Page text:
We reached the Ambiance Cafe in St Neots a few minutes after 10am. This is a modest, unpretentious cafe, but once again it demonstrated a high degree of professionalism, catering for a sudden influx of cyclists quickly and efficiently and supplying table umbrellas without prompting when it began to rain.

After coffee several riders returned back to Cambridge, leaving a still-sizable group of ten to continue on to lunch. This had originally been planned to be at the National Trust tea rooms in Lyveden near Oundle, but this would have involved a mile or two of off-road cycling, and in the light of recent rain Alex decided to avoid this and divert to Oundle instead.

Pertenhall, just before Kimbolton

The rain soon stopped and for a while the sun came out, but the most memorable aspect of this next stage of the ride was the rain, which restarted as we passed through Pertenhall and by the time we reached Kimbolton had became a downpour. However we kept going, pausing only to put on raingear, and after about twenty minutes the rain stopped again.

Eight minutes after the previous photo, sheltering from the rain

We reached Oundle at 1pm exactly and stopped for lunch at Beans Cafe.

Lunch in Oundle

Although it had been dry and warm as we sat outside Beans Cafe eating our lunch, it started to rain as we prepared to set off. Within a few minutes the rain had become a downpour. Despite this, Alex said "let's go" and set off along the street, whilst most of the others stayed motionless, sheltering from the rain in a gateway near the cafe. After a few moments I decided to follow, leaving my fellow-riders to stay behind in their mutineer refuge.

I caught up with Alex and we tacitly agreed that it was probably a good idea to stop and wait, and we too took shelter in a doorway about 100m along the street. A few minutes later the rain slackened slightly, the others appeared, and we all set off together. The rebellion had ended without a single word being exchanged.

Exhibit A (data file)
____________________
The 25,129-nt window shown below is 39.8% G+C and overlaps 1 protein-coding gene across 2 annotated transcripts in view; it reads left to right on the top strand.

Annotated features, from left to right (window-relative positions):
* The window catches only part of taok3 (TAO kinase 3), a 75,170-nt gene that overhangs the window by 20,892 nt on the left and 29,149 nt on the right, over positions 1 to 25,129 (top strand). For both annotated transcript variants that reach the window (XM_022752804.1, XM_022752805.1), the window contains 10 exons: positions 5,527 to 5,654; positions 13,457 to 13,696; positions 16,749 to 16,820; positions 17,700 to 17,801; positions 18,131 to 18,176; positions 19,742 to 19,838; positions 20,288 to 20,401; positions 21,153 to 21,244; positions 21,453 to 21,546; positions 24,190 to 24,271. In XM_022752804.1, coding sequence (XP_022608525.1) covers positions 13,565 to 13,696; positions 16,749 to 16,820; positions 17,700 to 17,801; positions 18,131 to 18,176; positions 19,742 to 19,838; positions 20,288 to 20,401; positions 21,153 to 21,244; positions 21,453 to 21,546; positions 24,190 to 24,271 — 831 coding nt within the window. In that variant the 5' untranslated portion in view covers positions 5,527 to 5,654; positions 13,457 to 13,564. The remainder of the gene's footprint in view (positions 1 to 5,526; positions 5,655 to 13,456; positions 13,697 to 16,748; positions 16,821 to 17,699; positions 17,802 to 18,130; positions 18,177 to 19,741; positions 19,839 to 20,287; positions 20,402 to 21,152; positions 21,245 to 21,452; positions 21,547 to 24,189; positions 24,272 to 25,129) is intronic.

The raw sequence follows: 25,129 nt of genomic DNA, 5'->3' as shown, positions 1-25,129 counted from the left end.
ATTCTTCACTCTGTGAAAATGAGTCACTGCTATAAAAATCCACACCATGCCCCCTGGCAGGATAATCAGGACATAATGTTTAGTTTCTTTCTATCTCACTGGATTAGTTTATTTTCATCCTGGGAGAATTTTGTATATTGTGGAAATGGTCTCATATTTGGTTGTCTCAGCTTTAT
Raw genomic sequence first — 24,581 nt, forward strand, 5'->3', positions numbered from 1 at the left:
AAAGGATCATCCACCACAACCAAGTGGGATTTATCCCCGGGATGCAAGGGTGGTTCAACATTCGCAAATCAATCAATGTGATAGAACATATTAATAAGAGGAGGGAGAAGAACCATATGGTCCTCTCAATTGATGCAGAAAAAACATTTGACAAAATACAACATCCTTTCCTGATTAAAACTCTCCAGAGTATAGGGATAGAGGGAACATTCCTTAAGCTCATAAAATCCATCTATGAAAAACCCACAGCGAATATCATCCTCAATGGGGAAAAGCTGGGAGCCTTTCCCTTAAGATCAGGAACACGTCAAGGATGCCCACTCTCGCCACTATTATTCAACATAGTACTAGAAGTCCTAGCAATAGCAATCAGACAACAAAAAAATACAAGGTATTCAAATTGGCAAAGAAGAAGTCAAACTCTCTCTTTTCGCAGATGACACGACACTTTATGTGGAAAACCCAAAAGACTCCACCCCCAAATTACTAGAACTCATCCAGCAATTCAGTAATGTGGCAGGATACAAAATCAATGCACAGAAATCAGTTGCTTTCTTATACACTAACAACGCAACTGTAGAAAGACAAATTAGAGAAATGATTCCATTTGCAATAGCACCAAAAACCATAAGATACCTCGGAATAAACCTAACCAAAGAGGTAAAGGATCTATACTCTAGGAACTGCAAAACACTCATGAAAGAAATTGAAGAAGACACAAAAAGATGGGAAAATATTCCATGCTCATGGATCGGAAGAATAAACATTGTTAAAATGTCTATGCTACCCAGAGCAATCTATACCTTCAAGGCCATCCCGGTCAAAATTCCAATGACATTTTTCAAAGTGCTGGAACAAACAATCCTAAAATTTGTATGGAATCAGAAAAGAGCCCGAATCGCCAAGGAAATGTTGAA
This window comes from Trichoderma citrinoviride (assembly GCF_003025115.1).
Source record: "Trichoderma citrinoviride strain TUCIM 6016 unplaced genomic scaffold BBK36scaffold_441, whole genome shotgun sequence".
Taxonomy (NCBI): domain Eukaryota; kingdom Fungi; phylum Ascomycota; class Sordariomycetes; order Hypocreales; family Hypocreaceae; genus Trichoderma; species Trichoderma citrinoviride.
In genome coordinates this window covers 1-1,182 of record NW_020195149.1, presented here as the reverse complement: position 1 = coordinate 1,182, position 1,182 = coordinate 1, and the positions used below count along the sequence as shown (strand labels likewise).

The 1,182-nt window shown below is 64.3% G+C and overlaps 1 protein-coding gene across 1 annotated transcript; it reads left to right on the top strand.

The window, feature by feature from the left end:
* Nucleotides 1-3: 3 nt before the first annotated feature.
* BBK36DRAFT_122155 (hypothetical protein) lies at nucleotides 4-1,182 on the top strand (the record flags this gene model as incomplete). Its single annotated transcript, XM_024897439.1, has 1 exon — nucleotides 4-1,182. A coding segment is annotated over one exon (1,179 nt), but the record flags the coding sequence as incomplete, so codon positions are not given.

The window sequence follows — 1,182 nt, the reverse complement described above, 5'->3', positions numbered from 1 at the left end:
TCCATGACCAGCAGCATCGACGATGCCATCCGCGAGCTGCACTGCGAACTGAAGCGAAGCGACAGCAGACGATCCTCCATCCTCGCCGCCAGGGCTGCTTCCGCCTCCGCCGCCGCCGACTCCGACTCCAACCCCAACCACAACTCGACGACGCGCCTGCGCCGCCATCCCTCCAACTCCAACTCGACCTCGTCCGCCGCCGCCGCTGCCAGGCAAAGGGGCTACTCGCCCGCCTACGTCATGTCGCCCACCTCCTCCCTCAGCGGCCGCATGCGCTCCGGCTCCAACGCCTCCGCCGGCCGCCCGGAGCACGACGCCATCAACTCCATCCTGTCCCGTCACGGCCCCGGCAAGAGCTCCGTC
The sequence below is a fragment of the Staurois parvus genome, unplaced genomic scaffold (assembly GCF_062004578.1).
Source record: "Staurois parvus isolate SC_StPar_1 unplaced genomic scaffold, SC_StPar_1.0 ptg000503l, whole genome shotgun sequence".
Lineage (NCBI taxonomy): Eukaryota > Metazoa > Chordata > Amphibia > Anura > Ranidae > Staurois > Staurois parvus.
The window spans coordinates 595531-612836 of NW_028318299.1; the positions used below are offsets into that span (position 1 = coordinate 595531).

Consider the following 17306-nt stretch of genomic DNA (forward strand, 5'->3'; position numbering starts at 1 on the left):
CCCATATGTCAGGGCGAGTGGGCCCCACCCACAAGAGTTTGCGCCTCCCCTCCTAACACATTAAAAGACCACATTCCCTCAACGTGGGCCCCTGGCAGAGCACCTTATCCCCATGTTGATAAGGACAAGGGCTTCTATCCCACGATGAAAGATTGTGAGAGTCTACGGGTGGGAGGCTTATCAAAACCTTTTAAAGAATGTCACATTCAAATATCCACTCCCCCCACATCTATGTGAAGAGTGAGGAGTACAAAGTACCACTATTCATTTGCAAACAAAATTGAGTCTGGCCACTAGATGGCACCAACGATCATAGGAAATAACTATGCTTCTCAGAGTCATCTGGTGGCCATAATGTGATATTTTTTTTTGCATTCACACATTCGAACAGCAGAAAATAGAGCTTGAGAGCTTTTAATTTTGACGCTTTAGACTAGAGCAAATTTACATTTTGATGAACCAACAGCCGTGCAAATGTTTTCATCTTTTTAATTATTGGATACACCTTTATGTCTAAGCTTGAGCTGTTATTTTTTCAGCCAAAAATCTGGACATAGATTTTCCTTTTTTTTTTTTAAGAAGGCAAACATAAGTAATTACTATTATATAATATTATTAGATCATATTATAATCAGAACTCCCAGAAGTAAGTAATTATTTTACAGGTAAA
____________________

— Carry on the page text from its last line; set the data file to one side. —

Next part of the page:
The next stage of our ride took us south-west, across the busy A605 and then right at the following junction - the famous "turning for Thurning" (we make the same joke every single time we visit this tiny village). We continued in a straight line through Thurning, Winwick and Hamerton as far as Alconbury Weston where we turned north for the short climb up Vinegar Hill toward Monk's Wood. The rain hadn't lasted long and by now it was warm, dry and sunny.

A little further along we joined the B1090 - rather busier than usual because of the "Secret Garden Party" in Abbots Ripton - and followed it towards St Ives. Just before we reached St Ives we turned right and dropped down a little hill to Houghton, where we stopped for tea at the National Trust cafe beside the mill.

We were due to meet the afternoon ride there, but they never appeared, though we did meet Ian W who had made his own way there.

After a pleasant half hour eating cream teas in the sunshine we set off for home, taking the Thicket Path to St Ives and the busway from there back to Cambridge.

Heading home along the Thicket Path to St Ives

On the busway

I arrived home at 6pm exactly, after having cycled 150km (93 miles) on our longest ride so far this year. Nigel Deakin

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CTC Cambridge Summer Barbecue

We are pleased to announce a Summer Barbecue event on Sunday 13th August. This will be hosted by Sarah and Andy at their house in Little Chesterford and will run all afternoon with lots of nice food and good company. UPDATE: Booking extended to 6th August. Members are welcome to bring a guest.

The cost is £6 per person, which includes all the food plus soft drinks, tea and coffee. Please book and pay in advance using this form by 6th August.

Thursday, 20 July 2017

20 Jul:Thursday ride to Ashwell and Willington

Edward writes: This Thursday our ride would take us westward to Ashwell and on to Willington for lunch with Tony leading from Hauxton (fifteen riders) and Rupert leading from the city with six riders. The weather at the start was a lot cooler than recent days and accompanied by a stiff westerly wind which meant a morning riding into it. We started our ride with a climb over Chapel Hill into Barrington with a short pause in the village to allow everyone to come together again before setting off for Shepreth and Meldreth.



Although showers had been forecast these came in the form of light drizzle leaving the dilemma of whether or not to put on waterproofs. We climbed up to Kneesworth and Bassingbourn and for once we took the direct route to Litlington, omitting the loop round Abington Pigotts. After Steeple Morden we soon arrived in Ashwell and for a change we arrived some ten minutes before the city six allowing us first choice at the bakery.

Coffee in Ashwell followed the usual formula with one group on the little green and another in the village cottage garden.